The city of Flagstaff recently changed the name of a downtown street from that of Louis Agassiz, a 19th century scientist and racist, to Wilson C. Riles, the first Black student to enroll in the Arizona State Teachers College, which would eventually become Northern Arizona University.
Riles’ was originally from Louisiana and was orphaned at a young age. He came to Flagstaff in the mid-1930’s with his adoptive family so they could work at the sawmill. After graduating from NAU, Riles became a school principal in Flagstaff, where he endured segregation and institutionalized racism. He fought as a civil rights activist focusing on desegregating the city’s schools – a goal he and others achieved in 1953.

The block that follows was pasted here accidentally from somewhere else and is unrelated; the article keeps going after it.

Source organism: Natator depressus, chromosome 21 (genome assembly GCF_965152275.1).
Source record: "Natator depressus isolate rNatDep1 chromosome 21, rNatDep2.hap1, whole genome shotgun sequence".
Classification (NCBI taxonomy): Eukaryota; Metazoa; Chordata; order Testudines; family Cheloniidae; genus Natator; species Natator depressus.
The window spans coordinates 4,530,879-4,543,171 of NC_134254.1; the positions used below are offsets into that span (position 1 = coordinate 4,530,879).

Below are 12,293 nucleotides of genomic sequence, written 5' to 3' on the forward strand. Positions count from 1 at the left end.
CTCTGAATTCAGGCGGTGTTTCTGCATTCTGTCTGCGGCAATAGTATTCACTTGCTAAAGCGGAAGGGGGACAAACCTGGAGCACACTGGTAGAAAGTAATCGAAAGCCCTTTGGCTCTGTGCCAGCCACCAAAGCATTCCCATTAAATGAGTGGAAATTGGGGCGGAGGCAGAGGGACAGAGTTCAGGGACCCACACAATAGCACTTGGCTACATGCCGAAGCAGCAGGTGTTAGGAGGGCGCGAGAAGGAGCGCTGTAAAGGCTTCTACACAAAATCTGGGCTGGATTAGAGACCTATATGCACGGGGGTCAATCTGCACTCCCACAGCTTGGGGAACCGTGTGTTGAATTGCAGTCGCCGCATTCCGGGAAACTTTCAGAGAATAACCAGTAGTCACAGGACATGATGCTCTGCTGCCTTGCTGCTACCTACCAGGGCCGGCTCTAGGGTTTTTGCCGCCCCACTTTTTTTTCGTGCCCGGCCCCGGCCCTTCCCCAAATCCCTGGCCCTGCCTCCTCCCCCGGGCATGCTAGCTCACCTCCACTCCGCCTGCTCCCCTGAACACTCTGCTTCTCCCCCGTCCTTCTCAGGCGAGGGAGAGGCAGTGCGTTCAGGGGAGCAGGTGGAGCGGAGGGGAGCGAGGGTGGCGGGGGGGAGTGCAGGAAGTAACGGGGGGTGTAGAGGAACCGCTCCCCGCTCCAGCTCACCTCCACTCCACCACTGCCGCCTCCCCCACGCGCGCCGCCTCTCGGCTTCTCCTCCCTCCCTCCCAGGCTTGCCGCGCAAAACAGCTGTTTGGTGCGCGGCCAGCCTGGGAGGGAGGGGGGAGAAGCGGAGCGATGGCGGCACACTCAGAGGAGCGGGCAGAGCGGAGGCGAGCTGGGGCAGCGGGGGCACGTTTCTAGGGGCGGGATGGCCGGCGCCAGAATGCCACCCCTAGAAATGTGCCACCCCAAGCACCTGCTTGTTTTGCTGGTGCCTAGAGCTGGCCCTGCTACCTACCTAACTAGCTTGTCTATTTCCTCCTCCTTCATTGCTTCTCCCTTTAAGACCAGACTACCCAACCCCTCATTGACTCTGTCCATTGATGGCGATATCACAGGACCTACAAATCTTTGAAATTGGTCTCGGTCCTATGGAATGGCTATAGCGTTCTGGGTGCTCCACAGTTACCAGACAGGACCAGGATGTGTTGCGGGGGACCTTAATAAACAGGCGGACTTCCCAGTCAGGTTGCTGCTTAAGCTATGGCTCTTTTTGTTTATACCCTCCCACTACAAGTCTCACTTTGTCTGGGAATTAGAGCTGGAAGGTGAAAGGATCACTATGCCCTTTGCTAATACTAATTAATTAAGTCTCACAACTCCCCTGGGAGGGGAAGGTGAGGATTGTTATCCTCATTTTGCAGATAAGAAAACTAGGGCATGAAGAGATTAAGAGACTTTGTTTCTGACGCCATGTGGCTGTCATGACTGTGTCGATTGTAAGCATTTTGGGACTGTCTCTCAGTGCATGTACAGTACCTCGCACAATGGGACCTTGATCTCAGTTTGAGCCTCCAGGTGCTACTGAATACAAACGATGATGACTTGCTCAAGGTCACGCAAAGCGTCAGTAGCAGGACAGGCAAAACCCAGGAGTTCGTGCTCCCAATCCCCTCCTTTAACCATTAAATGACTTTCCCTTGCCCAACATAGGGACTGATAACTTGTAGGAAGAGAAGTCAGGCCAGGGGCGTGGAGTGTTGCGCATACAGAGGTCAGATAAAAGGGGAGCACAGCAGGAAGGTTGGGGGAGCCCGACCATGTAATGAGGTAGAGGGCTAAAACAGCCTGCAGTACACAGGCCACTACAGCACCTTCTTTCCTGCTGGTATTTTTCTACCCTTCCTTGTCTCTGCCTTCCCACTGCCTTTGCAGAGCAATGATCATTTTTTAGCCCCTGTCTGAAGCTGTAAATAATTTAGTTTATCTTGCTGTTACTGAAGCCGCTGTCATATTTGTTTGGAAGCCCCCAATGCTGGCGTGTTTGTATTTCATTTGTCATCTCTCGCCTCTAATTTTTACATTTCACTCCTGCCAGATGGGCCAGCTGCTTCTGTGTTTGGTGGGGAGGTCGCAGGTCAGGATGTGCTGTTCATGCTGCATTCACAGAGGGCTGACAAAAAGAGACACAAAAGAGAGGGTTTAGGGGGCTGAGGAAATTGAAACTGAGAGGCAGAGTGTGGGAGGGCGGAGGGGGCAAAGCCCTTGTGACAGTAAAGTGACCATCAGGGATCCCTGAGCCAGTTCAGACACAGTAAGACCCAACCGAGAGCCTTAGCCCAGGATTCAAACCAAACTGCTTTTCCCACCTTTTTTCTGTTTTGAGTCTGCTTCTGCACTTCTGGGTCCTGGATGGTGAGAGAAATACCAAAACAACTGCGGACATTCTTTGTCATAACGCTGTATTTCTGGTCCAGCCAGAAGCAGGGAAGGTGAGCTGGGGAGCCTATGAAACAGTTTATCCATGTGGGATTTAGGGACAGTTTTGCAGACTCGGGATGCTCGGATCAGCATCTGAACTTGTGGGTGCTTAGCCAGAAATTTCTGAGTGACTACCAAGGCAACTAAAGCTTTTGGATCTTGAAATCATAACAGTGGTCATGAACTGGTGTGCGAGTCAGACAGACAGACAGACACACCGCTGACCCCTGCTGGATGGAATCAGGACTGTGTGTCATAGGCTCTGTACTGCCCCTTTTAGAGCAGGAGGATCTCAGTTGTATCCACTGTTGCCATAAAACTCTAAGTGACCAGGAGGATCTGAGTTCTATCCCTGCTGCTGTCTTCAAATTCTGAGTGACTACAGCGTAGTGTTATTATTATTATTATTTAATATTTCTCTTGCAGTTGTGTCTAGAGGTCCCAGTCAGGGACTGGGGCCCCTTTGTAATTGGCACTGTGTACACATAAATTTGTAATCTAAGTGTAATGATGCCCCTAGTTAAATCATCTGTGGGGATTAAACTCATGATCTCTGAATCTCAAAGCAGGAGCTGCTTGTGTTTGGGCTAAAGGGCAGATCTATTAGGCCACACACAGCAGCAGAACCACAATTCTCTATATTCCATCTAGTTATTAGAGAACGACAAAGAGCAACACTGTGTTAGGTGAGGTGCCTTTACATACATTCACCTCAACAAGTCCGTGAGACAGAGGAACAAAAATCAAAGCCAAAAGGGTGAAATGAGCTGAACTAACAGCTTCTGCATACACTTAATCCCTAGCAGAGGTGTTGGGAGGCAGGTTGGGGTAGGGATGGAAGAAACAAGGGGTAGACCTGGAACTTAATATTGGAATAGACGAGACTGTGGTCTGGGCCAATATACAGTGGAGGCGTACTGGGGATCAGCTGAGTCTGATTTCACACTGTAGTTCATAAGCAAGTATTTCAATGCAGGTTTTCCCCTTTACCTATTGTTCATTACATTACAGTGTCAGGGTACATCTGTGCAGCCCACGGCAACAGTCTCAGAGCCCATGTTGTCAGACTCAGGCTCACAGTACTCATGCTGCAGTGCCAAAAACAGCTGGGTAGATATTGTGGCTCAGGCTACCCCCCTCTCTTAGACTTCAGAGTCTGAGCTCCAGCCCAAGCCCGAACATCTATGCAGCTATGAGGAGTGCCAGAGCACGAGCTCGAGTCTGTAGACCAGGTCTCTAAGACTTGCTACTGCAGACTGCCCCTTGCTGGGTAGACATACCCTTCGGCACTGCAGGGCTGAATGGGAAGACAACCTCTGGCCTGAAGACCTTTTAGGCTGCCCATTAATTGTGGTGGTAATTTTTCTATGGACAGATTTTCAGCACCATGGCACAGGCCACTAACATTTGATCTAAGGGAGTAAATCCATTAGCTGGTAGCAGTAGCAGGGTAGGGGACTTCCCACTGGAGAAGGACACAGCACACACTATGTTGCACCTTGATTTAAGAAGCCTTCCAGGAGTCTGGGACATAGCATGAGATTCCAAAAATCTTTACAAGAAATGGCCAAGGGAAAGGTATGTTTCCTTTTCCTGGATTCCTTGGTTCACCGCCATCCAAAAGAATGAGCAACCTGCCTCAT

Riles later worked for the California State Department of Education and was elected state superintendent of public instruction – the first Black person ever elected to an executive position in California’s state government. He eventually received nine honorary doctorates and chaired an urban education task force at the request of then-President Richard Nixon.
One of Riles’ most lasting contributions is the endowment he established at NAU to help disadvantaged youth attend college. A building on campus bears his name, a reminder of his fight for equality, justice and education. In an interview from 1996, three years before his death, Riles said, "I feel that in America, in the United States, we are in a position, our greatest contribution is to be able to demonstrate that people of whatever race, ethnicity, religion, can live together in respect and harmony. And if we can demonstrate that, that will be our great contribution to the world."